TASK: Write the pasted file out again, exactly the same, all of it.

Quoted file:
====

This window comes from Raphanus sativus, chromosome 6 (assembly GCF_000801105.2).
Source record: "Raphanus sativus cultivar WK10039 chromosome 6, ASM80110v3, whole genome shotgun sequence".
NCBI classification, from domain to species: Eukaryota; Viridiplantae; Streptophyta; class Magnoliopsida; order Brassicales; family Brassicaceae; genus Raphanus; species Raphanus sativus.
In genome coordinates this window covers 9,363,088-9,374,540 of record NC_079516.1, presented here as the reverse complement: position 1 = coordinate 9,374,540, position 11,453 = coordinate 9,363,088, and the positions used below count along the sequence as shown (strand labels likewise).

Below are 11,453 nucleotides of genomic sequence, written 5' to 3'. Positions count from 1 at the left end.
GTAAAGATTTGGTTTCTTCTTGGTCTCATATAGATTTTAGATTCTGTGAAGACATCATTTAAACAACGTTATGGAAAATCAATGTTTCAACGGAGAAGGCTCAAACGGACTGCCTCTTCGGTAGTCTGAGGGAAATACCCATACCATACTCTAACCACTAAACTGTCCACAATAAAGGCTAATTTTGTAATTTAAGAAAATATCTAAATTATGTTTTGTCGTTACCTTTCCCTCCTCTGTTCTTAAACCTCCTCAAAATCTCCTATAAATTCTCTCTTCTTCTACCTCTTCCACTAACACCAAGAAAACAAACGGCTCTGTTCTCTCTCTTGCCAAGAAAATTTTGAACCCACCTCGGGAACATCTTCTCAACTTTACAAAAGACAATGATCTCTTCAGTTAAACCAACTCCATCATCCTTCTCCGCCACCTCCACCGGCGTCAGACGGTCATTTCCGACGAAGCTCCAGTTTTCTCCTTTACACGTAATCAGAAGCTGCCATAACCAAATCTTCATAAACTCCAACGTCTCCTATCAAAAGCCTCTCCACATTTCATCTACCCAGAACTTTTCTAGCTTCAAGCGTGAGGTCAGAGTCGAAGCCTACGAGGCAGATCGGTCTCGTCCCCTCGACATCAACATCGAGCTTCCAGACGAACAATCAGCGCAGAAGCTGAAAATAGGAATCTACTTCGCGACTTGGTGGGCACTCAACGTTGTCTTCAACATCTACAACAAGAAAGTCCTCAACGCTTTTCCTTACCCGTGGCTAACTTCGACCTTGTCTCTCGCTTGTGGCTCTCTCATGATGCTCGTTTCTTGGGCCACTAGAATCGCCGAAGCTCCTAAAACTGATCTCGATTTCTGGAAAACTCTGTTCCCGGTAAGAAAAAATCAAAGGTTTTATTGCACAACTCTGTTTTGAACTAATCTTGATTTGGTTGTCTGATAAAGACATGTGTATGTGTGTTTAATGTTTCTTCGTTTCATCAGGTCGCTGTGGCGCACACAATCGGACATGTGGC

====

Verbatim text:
This window comes from Raphanus sativus, chromosome 6 (assembly GCF_000801105.2).
Source record: "Raphanus sativus cultivar WK10039 chromosome 6, ASM80110v3, whole genome shotgun sequence".
NCBI classification, from domain to species: Eukaryota; Viridiplantae; Streptophyta; class Magnoliopsida; order Brassicales; family Brassicaceae; genus Raphanus; species Raphanus sativus.
In genome coordinates this window covers 9,363,088-9,374,540 of record NC_079516.1, presented here as the reverse complement: position 1 = coordinate 9,374,540, position 11,453 = coordinate 9,363,088, and the positions used below count along the sequence as shown (strand labels likewise).

Below are 11,453 nucleotides of genomic sequence, written 5' to 3'. Positions count from 1 at the left end.
GTAAAGATTTGGTTTCTTCTTGGTCTCATATAGATTTTAGATTCTGTGAAGACATCATTTAAACAACGTTATGGAAAATCAATGTTTCAACGGAGAAGGCTCAAACGGACTGCCTCTTCGGTAGTCTGAGGGAAATACCCATACCATACTCTAACCACTAAACTGTCCACAATAAAGGCTAATTTTGTAATTTAAGAAAATATCTAAATTATGTTTTGTCGTTACCTTTCCCTCCTCTGTTCTTAAACCTCCTCAAAATCTCCTATAAATTCTCTCTTCTTCTACCTCTTCCACTAACACCAAGAAAACAAACGGCTCTGTTCTCTCTCTTGCCAAGAAAATTTTGAACCCACCTCGGGAACATCTTCTCAACTTTACAAAAGACAATGATCTCTTCAGTTAAACCAACTCCATCATCCTTCTCCGCCACCTCCACCGGCGTCAGACGGTCATTTCCGACGAAGCTCCAGTTTTCTCCTTTACACGTAATCAGAAGCTGCCATAACCAAATCTTCATAAACTCCAACGTCTCCTATCAAAAGCCTCTCCACATTTCATCTACCCAGAACTTTTCTAGCTTCAAGCGTGAGGTCAGAGTCGAAGCCTACGAGGCAGATCGGTCTCGTCCCCTCGACATCAACATCGAGCTTCCAGACGAACAATCAGCGCAGAAGCTGAAAATAGGAATCTACTTCGCGACTTGGTGGGCACTCAACGTTGTCTTCAACATCTACAACAAGAAAGTCCTCAACGCTTTTCCTTACCCGTGGCTAACTTCGACCTTGTCTCTCGCTTGTGGCTCTCTCATGATGCTCGTTTCTTGGGCCACTAGAATCGCCGAAGCTCCTAAAACTGATCTCGATTTCTGGAAAACTCTGTTCCCGGTAAGAAAAAATCAAAGGTTTTATTGCACAACTCTGTTTTGAACTAATCTTGATTTGGTTGTCTGATAAAGACATGTGTATGTGTGTTTAATGTTTCTTCGTTTCATCAGGTCGCTGTGGCGCACACAATCGGACATGTGGC